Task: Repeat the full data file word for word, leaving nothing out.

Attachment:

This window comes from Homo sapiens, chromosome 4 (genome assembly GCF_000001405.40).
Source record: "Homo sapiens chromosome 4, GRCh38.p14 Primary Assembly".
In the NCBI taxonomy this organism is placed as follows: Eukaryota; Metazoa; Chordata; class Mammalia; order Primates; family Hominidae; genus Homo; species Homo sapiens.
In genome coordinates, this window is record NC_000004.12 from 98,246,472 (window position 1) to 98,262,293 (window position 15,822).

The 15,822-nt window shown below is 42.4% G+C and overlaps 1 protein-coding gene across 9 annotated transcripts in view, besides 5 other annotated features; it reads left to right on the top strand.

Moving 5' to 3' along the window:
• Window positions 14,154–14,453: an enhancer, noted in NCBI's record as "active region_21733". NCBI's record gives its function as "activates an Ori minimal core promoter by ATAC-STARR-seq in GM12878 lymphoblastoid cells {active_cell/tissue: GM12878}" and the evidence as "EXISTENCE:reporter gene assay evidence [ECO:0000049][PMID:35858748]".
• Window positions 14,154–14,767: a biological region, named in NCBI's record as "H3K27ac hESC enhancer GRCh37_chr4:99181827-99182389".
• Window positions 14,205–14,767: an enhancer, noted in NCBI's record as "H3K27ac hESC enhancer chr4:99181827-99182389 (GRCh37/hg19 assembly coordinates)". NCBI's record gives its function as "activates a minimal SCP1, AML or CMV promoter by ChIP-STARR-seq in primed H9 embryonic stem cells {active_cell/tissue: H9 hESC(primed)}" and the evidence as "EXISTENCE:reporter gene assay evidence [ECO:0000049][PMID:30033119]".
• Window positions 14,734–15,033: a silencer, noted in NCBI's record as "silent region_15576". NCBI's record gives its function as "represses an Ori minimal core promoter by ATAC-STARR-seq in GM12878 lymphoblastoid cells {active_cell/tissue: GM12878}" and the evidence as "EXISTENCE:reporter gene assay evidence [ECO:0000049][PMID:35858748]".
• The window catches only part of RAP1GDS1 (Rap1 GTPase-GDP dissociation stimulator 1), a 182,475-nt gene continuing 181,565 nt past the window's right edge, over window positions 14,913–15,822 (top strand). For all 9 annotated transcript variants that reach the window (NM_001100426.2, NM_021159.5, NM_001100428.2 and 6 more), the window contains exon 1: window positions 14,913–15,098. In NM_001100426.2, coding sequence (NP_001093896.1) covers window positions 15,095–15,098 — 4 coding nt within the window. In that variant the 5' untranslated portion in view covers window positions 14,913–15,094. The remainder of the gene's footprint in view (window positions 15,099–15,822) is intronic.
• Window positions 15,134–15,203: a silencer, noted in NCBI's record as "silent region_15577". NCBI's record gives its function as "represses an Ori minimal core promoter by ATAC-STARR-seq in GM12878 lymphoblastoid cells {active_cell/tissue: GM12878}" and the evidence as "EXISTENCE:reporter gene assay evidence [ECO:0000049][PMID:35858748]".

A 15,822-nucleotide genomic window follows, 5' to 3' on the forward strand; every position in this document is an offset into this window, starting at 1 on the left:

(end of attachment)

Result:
This window comes from Homo sapiens, chromosome 4 (genome assembly GCF_000001405.40).
Source record: "Homo sapiens chromosome 4, GRCh38.p14 Primary Assembly".
In the NCBI taxonomy this organism is placed as follows: Eukaryota; Metazoa; Chordata; class Mammalia; order Primates; family Hominidae; genus Homo; species Homo sapiens.
In genome coordinates, this window is record NC_000004.12 from 98,246,472 (window position 1) to 98,262,293 (window position 15,822).

The 15,822-nt window shown below is 42.4% G+C and overlaps 1 protein-coding gene across 9 annotated transcripts in view, besides 5 other annotated features; it reads left to right on the top strand.

Moving 5' to 3' along the window:
• Window positions 14,154–14,453: an enhancer, noted in NCBI's record as "active region_21733". NCBI's record gives its function as "activates an Ori minimal core promoter by ATAC-STARR-seq in GM12878 lymphoblastoid cells {active_cell/tissue: GM12878}" and the evidence as "EXISTENCE:reporter gene assay evidence [ECO:0000049][PMID:35858748]".
• Window positions 14,154–14,767: a biological region, named in NCBI's record as "H3K27ac hESC enhancer GRCh37_chr4:99181827-99182389".
• Window positions 14,205–14,767: an enhancer, noted in NCBI's record as "H3K27ac hESC enhancer chr4:99181827-99182389 (GRCh37/hg19 assembly coordinates)". NCBI's record gives its function as "activates a minimal SCP1, AML or CMV promoter by ChIP-STARR-seq in primed H9 embryonic stem cells {active_cell/tissue: H9 hESC(primed)}" and the evidence as "EXISTENCE:reporter gene assay evidence [ECO:0000049][PMID:30033119]".
• Window positions 14,734–15,033: a silencer, noted in NCBI's record as "silent region_15576". NCBI's record gives its function as "represses an Ori minimal core promoter by ATAC-STARR-seq in GM12878 lymphoblastoid cells {active_cell/tissue: GM12878}" and the evidence as "EXISTENCE:reporter gene assay evidence [ECO:0000049][PMID:35858748]".
• The window catches only part of RAP1GDS1 (Rap1 GTPase-GDP dissociation stimulator 1), a 182,475-nt gene continuing 181,565 nt past the window's right edge, over window positions 14,913–15,822 (top strand). For all 9 annotated transcript variants that reach the window (NM_001100426.2, NM_021159.5, NM_001100428.2 and 6 more), the window contains exon 1: window positions 14,913–15,098. In NM_001100426.2, coding sequence (NP_001093896.1) covers window positions 15,095–15,098 — 4 coding nt within the window. In that variant the 5' untranslated portion in view covers window positions 14,913–15,094. The remainder of the gene's footprint in view (window positions 15,099–15,822) is intronic.
• Window positions 15,134–15,203: a silencer, noted in NCBI's record as "silent region_15577". NCBI's record gives its function as "represses an Ori minimal core promoter by ATAC-STARR-seq in GM12878 lymphoblastoid cells {active_cell/tissue: GM12878}" and the evidence as "EXISTENCE:reporter gene assay evidence [ECO:0000049][PMID:35858748]".

A 15,822-nucleotide genomic window follows, 5' to 3' on the forward strand; every position in this document is an offset into this window, starting at 1 on the left: